A few years ago, I was diagnosed with Post-Traumatic Stress Disorder (PTSD). Yes, that is more commonly known as "shell-shock" and frequently occurs in military vets. It also occurs in survivors of domestic violence. Oddly, children are not as likely to have PTSD because the domestic violence situation is their "normal," whereas the adult's brain understands this trauma is not "normal."
So a few years ago, I was at work and had to get in between a large man with dementia trying to hurt a smaller woman. Suddenly, I felt a panic. I had dealt with the man before but never in this context. I had to actually run out of the room once another staff member came in, and lock myself in a small medication closet, falling to the floor and crying. I was in there a good 20 minutes or so, just crying. It was the weirdest experience of my life. I felt utterly helpless and hopeless. I felt ashamed. I felt like I was not present, that I was detached and partly somewhere else. I had some memories of specific past home events over the next few days. I fell into depression.
Eventually, my depression got so bad that I knew I needed help. I couldn't function. All I could do was get my kids to school and get them fed and wash their clothes. We had no quality of life. I cried and slept off and on, but I never slept much at a time due to nightmares. I hospitalized myself and finally began talking to a psychiatrist. He was wonderful! He told me that even though I thought of PTSD as a war disease, I had been in a war zone for 12 years. He had a point.
I began taking anti-depressants and began talking regularly to a therapist. I learned how very vital routine is to my well-being. With routine, there are less out-of-control times where I feel panicky. Sadly, life with four very busy children leaves me with very little routine! I realize I could fight for routine but I am so tired. Too tired to fight. And so depression occasionally rears its ugly head and I feel helpless and out of control again, and then the flashbacks begin. Thankfully I am able to get a handle on it after a few days.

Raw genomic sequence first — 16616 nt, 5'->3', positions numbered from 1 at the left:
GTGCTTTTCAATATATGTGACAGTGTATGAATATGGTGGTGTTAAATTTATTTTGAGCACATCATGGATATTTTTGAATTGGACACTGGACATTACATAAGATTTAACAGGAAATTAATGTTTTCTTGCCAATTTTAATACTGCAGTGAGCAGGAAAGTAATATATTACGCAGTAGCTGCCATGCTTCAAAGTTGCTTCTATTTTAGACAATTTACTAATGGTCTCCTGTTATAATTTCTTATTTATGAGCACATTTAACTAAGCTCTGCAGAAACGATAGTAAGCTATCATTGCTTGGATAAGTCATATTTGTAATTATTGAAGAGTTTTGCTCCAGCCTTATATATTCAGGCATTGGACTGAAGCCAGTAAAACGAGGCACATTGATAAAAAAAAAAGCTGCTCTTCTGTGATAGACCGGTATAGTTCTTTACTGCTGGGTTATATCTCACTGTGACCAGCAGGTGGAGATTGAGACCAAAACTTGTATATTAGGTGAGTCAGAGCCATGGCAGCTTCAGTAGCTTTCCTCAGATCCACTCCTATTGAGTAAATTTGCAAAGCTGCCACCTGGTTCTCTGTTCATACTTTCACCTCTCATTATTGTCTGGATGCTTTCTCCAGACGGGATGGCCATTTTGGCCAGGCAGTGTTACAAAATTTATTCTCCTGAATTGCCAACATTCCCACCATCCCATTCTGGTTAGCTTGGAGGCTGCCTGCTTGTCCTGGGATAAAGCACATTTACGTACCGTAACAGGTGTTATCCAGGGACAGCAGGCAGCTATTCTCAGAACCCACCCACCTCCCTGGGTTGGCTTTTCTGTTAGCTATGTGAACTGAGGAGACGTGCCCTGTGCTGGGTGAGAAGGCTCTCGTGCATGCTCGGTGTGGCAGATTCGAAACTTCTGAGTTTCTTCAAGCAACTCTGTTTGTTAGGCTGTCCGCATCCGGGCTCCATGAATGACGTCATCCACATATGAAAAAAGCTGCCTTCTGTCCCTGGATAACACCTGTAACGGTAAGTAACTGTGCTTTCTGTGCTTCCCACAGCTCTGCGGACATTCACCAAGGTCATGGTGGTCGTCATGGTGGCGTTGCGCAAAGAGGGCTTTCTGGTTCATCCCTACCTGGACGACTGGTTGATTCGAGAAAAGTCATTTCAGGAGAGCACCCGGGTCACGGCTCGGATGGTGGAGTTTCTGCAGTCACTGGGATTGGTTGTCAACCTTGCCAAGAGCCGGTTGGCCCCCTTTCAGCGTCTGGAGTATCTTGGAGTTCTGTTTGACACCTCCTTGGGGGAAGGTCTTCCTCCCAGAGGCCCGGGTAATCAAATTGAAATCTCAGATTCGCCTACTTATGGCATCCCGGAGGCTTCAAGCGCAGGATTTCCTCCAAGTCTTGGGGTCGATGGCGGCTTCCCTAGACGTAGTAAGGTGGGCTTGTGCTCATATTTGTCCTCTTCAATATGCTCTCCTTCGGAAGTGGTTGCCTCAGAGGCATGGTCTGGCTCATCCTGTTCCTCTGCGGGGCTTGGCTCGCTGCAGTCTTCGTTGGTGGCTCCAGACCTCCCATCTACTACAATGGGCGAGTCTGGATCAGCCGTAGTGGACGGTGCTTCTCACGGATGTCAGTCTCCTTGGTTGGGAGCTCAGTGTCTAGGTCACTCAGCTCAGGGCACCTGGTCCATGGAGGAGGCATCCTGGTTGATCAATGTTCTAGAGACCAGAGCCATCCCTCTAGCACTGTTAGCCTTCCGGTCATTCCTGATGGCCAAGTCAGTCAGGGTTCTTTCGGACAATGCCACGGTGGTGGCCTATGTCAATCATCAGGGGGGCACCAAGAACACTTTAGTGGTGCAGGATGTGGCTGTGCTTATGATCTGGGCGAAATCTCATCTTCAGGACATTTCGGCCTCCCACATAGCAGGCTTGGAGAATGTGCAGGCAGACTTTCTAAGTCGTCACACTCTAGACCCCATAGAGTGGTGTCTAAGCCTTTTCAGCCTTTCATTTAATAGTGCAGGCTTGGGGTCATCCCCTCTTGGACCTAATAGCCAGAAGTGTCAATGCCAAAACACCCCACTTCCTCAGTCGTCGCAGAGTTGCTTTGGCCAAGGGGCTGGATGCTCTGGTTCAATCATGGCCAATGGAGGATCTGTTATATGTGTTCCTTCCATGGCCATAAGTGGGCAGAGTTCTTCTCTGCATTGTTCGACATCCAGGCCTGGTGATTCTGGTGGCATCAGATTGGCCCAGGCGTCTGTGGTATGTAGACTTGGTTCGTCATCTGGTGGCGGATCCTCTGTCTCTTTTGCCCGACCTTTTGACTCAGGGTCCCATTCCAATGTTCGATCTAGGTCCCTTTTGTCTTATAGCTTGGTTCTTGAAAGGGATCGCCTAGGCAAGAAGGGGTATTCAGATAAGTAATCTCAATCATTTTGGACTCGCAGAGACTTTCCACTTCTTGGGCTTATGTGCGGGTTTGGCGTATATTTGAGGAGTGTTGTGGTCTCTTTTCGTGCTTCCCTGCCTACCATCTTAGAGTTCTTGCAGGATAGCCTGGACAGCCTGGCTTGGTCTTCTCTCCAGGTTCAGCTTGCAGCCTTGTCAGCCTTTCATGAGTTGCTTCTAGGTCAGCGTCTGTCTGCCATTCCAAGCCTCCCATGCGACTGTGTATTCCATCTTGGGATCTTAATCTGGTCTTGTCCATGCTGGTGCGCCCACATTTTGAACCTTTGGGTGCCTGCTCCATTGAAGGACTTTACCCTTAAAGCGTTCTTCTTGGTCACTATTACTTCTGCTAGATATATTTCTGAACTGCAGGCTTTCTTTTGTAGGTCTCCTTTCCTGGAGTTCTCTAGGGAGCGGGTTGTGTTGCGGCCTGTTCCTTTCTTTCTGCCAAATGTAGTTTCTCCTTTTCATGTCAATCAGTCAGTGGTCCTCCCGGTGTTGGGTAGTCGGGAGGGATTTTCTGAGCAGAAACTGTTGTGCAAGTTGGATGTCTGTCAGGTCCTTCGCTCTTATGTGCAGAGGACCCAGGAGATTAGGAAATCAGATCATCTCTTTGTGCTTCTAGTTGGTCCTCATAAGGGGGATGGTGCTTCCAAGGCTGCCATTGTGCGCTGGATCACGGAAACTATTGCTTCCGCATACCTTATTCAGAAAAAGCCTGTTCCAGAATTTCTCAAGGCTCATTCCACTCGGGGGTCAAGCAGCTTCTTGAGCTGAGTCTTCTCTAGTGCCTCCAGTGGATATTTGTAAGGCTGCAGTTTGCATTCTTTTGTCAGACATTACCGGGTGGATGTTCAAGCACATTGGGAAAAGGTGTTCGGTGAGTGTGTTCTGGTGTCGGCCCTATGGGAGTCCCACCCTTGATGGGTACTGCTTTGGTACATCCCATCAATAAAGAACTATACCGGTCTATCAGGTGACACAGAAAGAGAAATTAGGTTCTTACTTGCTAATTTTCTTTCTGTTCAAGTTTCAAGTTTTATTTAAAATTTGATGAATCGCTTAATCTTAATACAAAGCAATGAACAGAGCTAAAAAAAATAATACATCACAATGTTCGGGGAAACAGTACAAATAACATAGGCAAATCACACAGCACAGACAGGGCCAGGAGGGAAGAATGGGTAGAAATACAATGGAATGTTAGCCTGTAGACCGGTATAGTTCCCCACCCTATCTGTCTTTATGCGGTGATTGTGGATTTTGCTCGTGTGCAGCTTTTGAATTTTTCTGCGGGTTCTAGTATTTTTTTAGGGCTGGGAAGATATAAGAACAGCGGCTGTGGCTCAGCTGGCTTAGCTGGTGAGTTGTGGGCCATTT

I'm now getting ready to marry a wonderful, kind, gentle man. A man who would never hurt me, never belittle me, never shame me on purpose. A man who prays for me and loves me despite my past. But the PTSD makes me have this fight-or-flight thing emotionally. I push away when I feel even the slightest chance he might do something like that. The offense can be something as slight as looking at me a certain way. I fight imaginary demons - I create them!
One of the symptoms of PTSD is emotional avoidance. I find this to be more true than the "flashback" for me. Though I seem happy and bubbly, it is sometimes just an act. Many times I am just numb inside. Not depressed, not happy, just numb. It is easier to be numb. It is control.
So with a wedding that is looming two months away, what do I do? I say "looming" as a joke, because I love my fiance and desperately want to marry him and share life with him. I want to trust him and the part of me that is "me" (and not PTSD) DOES trust him. He is wonderful. But doesn't he deserve someone who won't sometimes pull back from his touch?
I want to get married. I want to live happily ever after. I just don't know how.